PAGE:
As customary, though, someone has to sing the Star Spangled Banner. And holy shit, Mystery gets a doozy to perform the task:
Little Richard—yes, that Little Richard.
What!?! My brain was spinning like the Tasmanian devil.
Reality or not, I was flabbergasted by this move. What exactly did his agents tell him (again, in realty and make-believe)? How in the hell did they get him to agree to this?
No matter though, he was perfect. And he was willing to play favors, for Mystery, agreeing to one of the more relevant, cutting-edge tactics in outdoor sports history.
By the end of the song, the Rangers were practically frozen. It helped the Mystery team jump out to an early lead.
Thanks, Little Richard.
Of course, the Rangers win the game, 5-4. (Story note: The actual Rangers declined to be in the movie, so fuck them.)
Just for that “awe shit!!” moment, there is a final shot that hits the post, ricocheting into the bleak reality of a living in year-round winter. The team, the town, is all shocked and saddened.
Then, a slow clap—started by none other than curmudgeon Burt Reynolds—lifts the spirits of everyone.
Here’s a Van Der Beek portrayal:
The Rangers join the applause, tapping their sticks on the ice, showing their appreciation for the hockey these pond-dwellers can play.
The dude who shot the Price World guy and the kid who replaced Russell Crowe both get opportunities to play professional hockey. They fly with the Rangers. Azaria flies solo.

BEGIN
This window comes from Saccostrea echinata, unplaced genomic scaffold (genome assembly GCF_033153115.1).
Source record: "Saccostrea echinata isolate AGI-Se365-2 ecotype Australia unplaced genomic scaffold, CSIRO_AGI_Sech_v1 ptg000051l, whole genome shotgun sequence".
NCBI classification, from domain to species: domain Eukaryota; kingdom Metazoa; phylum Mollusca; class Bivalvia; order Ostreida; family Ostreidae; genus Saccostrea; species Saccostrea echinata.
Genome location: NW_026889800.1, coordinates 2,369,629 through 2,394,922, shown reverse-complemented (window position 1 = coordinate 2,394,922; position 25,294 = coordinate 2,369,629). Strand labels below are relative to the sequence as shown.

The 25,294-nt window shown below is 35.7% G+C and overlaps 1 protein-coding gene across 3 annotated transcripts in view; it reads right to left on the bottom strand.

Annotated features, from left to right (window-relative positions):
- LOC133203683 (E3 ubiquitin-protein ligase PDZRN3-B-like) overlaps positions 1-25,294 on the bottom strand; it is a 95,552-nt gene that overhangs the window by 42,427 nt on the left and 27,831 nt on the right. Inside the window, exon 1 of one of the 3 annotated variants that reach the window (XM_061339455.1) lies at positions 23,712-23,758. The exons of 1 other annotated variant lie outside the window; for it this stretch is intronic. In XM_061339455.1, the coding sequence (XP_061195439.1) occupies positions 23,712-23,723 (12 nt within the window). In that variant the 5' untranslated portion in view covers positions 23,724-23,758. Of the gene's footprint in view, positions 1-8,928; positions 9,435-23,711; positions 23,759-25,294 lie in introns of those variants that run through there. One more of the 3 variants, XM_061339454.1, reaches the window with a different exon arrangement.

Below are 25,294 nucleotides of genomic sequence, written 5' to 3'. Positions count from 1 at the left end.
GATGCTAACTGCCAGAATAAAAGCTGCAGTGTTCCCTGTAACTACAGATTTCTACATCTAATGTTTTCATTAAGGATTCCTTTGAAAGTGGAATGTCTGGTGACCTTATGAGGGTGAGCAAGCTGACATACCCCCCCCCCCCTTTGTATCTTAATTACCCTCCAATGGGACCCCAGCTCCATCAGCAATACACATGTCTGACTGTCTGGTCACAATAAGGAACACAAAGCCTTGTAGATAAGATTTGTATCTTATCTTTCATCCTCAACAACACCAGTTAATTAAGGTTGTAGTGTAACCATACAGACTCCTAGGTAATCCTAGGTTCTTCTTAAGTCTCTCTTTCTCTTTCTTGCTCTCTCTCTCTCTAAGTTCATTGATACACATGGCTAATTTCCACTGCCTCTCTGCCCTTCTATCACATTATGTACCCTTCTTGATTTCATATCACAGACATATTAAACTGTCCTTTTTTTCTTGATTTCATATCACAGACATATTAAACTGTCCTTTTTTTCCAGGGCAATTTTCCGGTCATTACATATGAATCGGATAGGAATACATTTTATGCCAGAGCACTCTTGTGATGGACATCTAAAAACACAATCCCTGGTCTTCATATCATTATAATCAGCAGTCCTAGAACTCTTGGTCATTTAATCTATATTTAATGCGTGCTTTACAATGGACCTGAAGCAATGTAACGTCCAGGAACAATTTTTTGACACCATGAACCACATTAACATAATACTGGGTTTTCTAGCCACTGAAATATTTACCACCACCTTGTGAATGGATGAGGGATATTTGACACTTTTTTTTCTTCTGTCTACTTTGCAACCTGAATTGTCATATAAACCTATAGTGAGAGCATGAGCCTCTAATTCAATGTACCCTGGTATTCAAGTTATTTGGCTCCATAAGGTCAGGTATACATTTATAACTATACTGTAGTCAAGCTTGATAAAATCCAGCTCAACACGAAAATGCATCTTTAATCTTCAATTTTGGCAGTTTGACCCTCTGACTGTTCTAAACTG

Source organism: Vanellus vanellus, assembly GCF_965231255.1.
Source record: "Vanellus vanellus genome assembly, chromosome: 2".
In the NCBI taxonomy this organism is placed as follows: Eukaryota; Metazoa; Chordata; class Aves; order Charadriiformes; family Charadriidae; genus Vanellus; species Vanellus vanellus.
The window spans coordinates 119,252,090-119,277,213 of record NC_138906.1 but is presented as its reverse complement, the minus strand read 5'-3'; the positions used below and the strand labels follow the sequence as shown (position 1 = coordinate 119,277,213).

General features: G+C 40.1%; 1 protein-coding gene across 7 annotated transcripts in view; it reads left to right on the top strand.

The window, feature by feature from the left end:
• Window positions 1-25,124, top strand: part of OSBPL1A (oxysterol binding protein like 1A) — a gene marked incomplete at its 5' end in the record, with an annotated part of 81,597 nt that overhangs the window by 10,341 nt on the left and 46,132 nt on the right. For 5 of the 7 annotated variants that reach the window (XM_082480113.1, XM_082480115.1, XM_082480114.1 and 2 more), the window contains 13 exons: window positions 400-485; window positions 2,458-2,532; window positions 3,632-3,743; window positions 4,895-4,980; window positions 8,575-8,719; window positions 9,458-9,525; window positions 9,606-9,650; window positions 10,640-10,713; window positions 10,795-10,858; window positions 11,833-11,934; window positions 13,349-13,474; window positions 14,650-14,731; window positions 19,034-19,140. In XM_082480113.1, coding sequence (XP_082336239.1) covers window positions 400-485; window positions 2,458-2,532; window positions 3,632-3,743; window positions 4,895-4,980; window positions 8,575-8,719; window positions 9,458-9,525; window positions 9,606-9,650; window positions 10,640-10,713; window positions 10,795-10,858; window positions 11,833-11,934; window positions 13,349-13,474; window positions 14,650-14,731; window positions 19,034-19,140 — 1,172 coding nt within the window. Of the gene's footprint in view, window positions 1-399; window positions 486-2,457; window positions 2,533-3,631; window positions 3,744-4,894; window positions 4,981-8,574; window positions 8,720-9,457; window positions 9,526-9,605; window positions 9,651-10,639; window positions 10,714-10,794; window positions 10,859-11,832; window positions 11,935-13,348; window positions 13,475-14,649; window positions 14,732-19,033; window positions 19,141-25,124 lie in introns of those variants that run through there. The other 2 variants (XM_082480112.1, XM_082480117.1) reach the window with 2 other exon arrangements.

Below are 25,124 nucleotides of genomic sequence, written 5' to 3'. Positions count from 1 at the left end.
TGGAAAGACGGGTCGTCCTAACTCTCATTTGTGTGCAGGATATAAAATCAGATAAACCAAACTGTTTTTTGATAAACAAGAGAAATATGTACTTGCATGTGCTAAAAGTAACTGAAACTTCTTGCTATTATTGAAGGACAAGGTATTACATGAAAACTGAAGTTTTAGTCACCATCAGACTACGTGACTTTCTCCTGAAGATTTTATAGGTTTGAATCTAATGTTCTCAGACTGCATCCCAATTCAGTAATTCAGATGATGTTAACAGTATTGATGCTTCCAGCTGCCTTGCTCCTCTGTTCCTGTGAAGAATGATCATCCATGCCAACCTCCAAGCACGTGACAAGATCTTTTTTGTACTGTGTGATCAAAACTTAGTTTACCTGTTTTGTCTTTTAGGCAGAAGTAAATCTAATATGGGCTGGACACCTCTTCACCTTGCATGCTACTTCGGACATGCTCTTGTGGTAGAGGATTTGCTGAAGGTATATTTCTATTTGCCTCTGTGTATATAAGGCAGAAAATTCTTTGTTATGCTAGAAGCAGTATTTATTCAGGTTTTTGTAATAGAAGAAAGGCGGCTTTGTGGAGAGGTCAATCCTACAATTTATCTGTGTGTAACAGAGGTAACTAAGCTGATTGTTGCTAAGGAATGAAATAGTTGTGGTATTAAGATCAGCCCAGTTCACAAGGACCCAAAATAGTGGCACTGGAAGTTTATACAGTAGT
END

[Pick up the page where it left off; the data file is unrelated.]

Crowe goes to the barber and asks for the Ceaser cut…he will have more vengeance.
The rest town celebrates with a massive orgy—off screen, of course.
Final Thoughts: Money vs. Pop Culture and a Name-Drop that Helped Me Understand This Film’s Essence
Though the movie did terribly at the box office—making under $9 million against a budget of nearly $30 million—it has moments of pop culture: the kid blowing his load while the girl is putting the condom on him has been a repeated-ish scene since this flick came out in 1999. It’s that kind of lasting power that producers and filmmakers love (I just winked at you again).
A few years ago I ran into Kevin Durand—who plays Tree Lane in the film—oddly enough, at a hockey game. We talked of the movie. He was surprised I knew not only the film, but also him.
When I told him he was one of the more believable actors on the team, and asked him where he was “discovered,” I was expecting him to say something like, “A bar in Des Moines,” or “I was selling insurance and Russell Crowe hit me with his car, so he owed me.” But he didn’t.
Tree: I was doing Shakespeare in Canada at the time.
Me: No shit?